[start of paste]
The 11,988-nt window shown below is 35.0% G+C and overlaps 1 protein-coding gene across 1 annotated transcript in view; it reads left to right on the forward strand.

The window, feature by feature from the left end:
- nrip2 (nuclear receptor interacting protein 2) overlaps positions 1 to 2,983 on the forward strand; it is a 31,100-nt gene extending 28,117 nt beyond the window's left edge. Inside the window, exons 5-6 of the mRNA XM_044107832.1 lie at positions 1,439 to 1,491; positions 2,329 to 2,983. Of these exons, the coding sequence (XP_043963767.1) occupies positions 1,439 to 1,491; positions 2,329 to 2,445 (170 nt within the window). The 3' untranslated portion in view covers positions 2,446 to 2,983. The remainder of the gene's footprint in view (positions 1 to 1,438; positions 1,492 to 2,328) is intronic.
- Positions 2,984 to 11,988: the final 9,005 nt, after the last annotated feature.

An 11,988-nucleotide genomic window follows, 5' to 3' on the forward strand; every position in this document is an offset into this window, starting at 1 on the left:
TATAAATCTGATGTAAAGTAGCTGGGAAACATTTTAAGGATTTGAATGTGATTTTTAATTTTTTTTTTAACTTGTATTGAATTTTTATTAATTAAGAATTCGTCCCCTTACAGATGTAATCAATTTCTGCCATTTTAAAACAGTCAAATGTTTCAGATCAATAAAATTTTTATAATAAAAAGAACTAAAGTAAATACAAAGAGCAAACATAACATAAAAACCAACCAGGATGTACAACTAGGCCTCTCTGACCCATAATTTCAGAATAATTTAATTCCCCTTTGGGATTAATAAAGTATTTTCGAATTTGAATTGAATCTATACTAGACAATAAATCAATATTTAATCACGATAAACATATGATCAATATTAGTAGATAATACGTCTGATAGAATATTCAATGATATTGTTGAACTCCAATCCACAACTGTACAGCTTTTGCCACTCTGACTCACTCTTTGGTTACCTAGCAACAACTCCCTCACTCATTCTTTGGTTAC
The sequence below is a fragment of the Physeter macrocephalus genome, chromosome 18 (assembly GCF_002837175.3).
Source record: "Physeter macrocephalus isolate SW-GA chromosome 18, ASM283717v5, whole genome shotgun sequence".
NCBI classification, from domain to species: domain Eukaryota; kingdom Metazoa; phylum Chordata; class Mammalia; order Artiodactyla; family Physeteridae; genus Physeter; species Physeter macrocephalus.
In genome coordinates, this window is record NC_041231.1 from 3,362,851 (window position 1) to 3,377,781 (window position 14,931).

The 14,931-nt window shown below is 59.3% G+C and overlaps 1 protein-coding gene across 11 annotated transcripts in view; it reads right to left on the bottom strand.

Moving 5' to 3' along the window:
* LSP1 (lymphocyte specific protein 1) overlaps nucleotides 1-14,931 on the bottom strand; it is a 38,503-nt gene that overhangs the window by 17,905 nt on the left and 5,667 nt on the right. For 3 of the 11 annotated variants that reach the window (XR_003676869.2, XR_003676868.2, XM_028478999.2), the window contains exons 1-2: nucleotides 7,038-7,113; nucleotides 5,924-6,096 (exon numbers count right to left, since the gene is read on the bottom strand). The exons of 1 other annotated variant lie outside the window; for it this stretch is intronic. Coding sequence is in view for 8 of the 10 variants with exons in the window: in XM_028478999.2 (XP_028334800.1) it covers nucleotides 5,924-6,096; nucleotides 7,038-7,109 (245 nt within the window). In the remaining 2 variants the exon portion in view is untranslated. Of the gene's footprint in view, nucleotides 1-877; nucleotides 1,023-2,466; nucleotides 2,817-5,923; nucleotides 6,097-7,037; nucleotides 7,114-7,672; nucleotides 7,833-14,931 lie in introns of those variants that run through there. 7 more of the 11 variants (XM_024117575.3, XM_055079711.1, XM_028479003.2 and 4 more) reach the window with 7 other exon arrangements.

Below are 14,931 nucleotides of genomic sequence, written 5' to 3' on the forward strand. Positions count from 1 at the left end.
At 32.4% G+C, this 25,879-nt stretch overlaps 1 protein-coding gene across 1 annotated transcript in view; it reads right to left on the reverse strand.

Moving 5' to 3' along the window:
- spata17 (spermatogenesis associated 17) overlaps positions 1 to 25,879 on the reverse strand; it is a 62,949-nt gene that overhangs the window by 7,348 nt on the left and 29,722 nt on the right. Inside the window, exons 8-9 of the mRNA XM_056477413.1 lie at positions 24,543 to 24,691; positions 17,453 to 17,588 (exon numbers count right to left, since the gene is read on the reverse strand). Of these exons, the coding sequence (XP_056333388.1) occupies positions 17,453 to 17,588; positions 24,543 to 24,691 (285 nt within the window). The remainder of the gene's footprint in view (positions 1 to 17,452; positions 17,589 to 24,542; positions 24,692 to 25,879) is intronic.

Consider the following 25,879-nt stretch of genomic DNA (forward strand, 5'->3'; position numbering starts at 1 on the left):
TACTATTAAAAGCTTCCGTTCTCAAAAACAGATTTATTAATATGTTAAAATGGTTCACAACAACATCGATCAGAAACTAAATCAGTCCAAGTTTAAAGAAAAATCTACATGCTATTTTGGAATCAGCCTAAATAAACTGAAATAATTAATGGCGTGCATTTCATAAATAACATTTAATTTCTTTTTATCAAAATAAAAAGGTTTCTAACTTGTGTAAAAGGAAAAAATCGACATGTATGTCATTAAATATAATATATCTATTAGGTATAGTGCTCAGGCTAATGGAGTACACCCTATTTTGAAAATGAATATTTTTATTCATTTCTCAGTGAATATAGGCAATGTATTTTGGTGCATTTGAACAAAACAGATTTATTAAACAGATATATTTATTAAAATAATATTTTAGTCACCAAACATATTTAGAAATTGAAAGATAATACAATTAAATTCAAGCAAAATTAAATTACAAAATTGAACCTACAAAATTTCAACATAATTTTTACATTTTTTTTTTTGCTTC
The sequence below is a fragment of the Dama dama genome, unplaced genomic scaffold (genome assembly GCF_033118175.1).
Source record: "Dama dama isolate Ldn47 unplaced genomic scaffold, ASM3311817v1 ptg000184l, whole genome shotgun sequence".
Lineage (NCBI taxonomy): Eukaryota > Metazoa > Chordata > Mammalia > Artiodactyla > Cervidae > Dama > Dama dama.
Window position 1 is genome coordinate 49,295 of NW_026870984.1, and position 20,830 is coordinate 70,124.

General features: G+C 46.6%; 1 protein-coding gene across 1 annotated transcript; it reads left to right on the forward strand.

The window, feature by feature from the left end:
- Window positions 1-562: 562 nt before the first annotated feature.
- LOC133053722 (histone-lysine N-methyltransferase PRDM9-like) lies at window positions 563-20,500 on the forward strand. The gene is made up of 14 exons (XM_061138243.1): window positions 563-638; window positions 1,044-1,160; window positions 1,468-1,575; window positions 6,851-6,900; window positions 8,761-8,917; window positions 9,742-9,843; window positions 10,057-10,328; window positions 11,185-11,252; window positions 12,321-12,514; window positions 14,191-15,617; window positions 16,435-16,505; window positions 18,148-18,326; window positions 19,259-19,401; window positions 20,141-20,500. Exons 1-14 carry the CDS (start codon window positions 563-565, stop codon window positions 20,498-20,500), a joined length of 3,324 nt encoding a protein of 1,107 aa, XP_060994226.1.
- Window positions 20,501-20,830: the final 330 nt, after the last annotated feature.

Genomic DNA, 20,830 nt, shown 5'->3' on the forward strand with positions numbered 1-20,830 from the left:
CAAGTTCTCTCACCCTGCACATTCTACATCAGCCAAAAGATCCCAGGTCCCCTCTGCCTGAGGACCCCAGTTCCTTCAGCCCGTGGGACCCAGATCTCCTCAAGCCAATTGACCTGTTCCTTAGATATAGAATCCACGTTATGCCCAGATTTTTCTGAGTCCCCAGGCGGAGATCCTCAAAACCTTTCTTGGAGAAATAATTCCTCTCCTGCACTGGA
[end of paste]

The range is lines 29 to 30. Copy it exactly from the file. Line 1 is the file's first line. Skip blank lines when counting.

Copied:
Genomic DNA, 20,830 nt, shown 5'->3' on the forward strand with positions numbered 1-20,830 from the left:
CAAGTTCTCTCACCCTGCACATTCTACATCAGCCAAAAGATCCCAGGTCCCCTCTGCCTGAGGACCCCAGTTCCTTCAGCCCGTGGGACCCAGATCTCCTCAAGCCAATTGACCTGTTCCTTAGATATAGAATCCACGTTATGCCCAGATTTTTCTGAGTCCCCAGGCGGAGATCCTCAAAACCTTTCTTGGAGAAATAATTCCTCTCCTGCACTGGA